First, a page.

Modern slavery can take many forms including the trafficking of people, forced labour, servitude and slavery. The hospitality sector is particularly susceptible to issues of human trafficking and sexual exploitation – as well as labour exploitation of those working in hotels.
In 2015, the Modern Slavery Act introduced the obligation on certain businesses to publish an annual modern slavery and human trafficking statement. The aim of the statement is to encourage businesses to tackle issues of forced labour and human trafficking within their business and supply chains. Specifically, the need to publish an annual statement applies to those businesses providing goods and services, carrying on business in the UK and with an annual turnover in excess of £36 million. Those businesses covered by the criteria should publish their statement within six months of the end of the financial year to which the statement relates, and update it on an annual basis.
While to date the government has taken a soft approach to compliance, it is upping the ante. Any organisation that was required to – but did not – publish its latest statement by 31 March 2019 risks being named and shamed by the Home Office following an audit of statements. The Home Office has written to the chief executives of 17,000 organisations which it believes are non-compliant to warn them of this risk.
Organisations should not expect any individual support or guidance from the Home Office as to whether the requirements apply to them or how they should comply. Experience to date suggests that in response to such requests the Home Office has simply provided a generic response, repeating its existing guidance.
Organisations publishing a statement to cover several corporates in its group should ensure that the statement:
Details the steps to tackle modern slavery taken by the business and supply chains of all the subsidiary organisations covered by the statement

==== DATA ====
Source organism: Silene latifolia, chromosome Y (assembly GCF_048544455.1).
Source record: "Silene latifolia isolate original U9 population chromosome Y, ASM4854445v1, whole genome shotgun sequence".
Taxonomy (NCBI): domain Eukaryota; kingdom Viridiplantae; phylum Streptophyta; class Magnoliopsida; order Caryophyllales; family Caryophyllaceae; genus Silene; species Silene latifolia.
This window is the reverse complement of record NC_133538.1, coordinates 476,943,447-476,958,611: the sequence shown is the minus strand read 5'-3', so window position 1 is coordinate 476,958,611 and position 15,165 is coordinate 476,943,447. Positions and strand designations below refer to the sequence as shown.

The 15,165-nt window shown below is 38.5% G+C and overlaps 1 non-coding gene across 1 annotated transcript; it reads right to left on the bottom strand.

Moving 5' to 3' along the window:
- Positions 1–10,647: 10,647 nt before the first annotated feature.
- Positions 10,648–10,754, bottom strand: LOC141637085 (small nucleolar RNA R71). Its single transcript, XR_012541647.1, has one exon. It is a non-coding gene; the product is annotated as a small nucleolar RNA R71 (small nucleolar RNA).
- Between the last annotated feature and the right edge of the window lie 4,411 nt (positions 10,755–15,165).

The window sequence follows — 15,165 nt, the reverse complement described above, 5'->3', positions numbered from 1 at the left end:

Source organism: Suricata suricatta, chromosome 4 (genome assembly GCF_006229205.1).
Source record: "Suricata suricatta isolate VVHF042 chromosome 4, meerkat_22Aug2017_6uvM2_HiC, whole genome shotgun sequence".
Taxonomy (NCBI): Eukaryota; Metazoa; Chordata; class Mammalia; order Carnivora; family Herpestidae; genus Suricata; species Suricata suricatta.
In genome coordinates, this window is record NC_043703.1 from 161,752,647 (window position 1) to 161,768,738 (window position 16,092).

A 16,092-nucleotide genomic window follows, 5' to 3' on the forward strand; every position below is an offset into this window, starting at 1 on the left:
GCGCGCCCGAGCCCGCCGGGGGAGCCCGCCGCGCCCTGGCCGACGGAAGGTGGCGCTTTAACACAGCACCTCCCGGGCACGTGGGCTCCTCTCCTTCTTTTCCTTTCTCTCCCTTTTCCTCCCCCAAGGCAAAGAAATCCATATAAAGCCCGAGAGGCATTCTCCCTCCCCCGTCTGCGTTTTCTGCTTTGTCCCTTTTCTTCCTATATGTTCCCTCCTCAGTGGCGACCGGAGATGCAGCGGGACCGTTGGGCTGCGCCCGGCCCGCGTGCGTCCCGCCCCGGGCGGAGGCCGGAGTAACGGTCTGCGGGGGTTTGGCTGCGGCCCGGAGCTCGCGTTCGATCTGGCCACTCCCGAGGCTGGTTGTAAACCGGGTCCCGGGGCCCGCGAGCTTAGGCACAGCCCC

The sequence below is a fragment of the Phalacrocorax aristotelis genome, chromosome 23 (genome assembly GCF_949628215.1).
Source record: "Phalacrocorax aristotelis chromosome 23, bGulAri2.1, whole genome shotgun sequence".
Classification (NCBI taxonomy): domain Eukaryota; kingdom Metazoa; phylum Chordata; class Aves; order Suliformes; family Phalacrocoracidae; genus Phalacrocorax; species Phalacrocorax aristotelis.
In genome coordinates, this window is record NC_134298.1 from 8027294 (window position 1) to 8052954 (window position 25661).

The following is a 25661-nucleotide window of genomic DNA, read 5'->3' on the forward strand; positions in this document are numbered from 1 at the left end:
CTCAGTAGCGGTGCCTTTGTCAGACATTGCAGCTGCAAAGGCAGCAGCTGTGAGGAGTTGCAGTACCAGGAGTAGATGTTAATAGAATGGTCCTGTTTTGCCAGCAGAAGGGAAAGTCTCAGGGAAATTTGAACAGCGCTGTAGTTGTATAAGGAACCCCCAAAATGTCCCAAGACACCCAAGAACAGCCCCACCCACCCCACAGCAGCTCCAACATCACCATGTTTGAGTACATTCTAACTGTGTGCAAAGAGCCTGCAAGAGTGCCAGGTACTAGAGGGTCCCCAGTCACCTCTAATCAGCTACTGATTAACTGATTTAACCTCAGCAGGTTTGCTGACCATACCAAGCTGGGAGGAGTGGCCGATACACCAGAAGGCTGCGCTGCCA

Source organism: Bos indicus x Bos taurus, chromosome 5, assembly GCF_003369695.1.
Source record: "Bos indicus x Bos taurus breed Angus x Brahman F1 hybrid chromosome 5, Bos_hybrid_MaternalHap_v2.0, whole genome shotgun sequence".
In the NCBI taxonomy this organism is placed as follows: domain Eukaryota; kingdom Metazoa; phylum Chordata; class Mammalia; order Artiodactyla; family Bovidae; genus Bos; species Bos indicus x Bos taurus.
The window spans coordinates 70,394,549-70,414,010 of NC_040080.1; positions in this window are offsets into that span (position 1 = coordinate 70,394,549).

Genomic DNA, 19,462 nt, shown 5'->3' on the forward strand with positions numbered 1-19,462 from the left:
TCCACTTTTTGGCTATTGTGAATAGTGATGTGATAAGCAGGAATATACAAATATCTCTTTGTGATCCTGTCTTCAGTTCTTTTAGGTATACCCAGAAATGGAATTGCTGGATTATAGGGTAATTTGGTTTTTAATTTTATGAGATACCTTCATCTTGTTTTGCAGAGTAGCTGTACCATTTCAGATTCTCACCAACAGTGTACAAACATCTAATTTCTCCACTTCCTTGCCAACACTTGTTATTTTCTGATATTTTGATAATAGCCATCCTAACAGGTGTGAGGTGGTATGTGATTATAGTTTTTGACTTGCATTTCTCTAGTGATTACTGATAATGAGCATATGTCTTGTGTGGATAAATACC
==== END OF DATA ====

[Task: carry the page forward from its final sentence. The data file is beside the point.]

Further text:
Clearly names all the subsidiaries covered by the statement and undertakes that the statement is published on the websites of the group and on the websites of the subsidiary organisations covered
Organisations that have published their latest statement should notify the Home Office of this or alternatively register their statement at TISCreport.org or modernslaveryregistry.org, which it appears the Home Office is using to monitor compliance in the absence of its own register. Organisations may also wish to consider registering a lead contact with the Home Office to receive regular updates from the Home Office on relevant issues.
Organisations which continue to fail to comply and are not put off by the risk of public shaming, should also bear in mind that the government has launched an independent review into what more can be done to strengthen the effectiveness of the Modern Slavery Act. This includes consideration of how s 54 of the Act (which sets out the transparency obligations for large businesses) might be amended to impose more robust reporting requirements. Recommendations of the review include personal accountability for board members, fines (as a percentage of turnover) and establishment of a specific government enforcement body.
Sarah Ozanne is an employment lawyer at CMS